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|Title:||A preliminary study of natural construction materials on St. Croix, U. S. Virgin Islands|
|Authors:||United States. Department of Housing and Urban Development.|
Patrick, David M.
Hyman, D. M. (David M.)
Shamburger, J. H. (John H.)
Buck, Alan D.
Hall, William B.
St. Croix Island
|Publisher:||Soils and Pavements Laboratory (U.S.)|
Engineer Research and Development Center (U.S.)
Abstract: This study consisted of a preliminary geological and engineering evaluation of natural brick and cement materials on St. Croix, U. S. Virgin Islands. The analyses of geological literature, maps, and aerial photographs revealed that the Kingshill Marl (Miocene) should be investigated as a source for cement and that the Jealousy formation (Oligocene) and Quaternary alluvium be investigated as possible source material for bricks. Geological field work and sampling were conducted at selected sites·where these geologic units were exposed. The classification tests conducted on the collected samples included mechanical analyses, Atterberg limits, chemical, and mineralogical. The tests used to determine suitability as brick material included extrudability, shrinkage, and green and dry strengths. The constraints to commercial manufacture of brick and cement were studied in terms of material properties, volume and variability, and land use. The Kingshill Marl was found to be highly calcareous material totally lacking deleterious constituents and possessing a composition suitable for the manufacture of cement. The Quaternary alluvium and the Jealousy formation are plastic clays containing predominantly smectite and calcite. These clays, particularly the Quaternary alluvium, were found to be highly suitable for brick manufacture in terms of extrudability and fired strength. Shrinkage and lime hydration are manageable constraints to the use of these clays in brickmaking. The volume of potential cement and brick materials is believed to be sufficient for commercial operations. The vertical and horizontal variability is not known and must be determined. The studied brick and cement materials occur in areas that have been zoned for agriculture or are on public land. Zoning is not considered a serious restraint.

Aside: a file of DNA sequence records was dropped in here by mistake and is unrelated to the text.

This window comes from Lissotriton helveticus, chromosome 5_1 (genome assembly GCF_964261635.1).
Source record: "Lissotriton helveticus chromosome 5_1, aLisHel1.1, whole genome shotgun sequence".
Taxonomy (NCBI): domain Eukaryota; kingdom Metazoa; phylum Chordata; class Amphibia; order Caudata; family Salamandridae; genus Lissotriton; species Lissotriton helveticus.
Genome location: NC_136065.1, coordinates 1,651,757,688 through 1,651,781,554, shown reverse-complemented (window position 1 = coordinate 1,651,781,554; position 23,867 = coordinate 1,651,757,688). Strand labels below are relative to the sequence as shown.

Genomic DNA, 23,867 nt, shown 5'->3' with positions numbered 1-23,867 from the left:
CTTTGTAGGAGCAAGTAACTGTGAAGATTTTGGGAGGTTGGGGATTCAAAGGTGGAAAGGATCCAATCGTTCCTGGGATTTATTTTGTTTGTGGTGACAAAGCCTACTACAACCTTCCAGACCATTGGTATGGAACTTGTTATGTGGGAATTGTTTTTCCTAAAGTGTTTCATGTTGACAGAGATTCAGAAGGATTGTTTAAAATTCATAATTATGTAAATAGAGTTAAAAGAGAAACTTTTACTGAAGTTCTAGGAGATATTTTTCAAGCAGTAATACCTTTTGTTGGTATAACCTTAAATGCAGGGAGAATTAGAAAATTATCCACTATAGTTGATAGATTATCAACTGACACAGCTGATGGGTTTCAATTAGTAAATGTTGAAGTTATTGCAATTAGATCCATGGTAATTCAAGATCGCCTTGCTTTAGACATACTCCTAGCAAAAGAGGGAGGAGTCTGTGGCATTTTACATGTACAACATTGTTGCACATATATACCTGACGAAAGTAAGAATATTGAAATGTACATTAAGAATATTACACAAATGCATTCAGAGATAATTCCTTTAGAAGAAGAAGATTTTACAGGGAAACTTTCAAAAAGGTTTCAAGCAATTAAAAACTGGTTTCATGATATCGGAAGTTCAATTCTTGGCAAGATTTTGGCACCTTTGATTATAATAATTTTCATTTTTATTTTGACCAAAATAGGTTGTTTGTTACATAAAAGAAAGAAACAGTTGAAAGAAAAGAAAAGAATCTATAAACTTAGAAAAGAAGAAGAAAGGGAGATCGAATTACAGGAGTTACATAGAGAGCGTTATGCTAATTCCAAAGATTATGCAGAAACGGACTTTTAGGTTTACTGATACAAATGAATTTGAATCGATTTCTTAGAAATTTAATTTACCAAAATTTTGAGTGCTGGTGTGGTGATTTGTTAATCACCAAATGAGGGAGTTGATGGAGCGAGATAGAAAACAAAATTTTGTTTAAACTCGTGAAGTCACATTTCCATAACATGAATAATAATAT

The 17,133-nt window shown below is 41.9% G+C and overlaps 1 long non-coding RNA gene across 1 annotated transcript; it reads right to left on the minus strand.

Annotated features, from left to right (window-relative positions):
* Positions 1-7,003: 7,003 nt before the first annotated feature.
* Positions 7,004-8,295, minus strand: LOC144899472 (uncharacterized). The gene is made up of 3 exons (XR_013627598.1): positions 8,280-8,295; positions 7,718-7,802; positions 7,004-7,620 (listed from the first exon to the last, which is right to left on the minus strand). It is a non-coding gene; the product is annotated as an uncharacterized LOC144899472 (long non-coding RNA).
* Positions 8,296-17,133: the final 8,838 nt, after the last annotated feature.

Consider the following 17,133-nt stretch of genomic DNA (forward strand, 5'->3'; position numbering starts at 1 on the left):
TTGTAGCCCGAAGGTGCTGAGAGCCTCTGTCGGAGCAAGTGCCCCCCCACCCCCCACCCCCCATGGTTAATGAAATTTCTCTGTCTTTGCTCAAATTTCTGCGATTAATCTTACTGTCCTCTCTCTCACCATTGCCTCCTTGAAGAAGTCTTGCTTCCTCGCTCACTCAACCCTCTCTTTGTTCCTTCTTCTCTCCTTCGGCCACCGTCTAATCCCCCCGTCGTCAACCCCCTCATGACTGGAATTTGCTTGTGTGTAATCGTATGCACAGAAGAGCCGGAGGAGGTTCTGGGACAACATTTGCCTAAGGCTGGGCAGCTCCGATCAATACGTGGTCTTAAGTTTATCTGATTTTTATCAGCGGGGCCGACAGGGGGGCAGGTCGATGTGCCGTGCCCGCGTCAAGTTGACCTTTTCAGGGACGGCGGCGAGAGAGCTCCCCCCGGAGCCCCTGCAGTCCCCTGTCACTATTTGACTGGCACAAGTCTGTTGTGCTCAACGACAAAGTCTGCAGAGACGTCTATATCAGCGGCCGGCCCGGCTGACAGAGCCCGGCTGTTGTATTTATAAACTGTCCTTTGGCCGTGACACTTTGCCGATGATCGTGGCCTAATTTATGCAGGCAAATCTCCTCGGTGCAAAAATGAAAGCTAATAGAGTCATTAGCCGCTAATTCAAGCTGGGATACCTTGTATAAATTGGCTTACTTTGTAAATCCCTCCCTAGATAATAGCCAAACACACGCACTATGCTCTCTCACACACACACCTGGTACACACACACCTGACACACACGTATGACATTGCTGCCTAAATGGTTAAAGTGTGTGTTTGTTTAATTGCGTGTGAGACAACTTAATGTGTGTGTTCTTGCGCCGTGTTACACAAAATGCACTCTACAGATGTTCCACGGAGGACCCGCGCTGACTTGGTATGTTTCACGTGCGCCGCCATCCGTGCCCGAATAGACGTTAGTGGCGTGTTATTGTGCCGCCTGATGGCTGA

|Rights:||Approved for public release; distribution is unlimited.|
|Appears in Collections:||Miscellaneous Paper|
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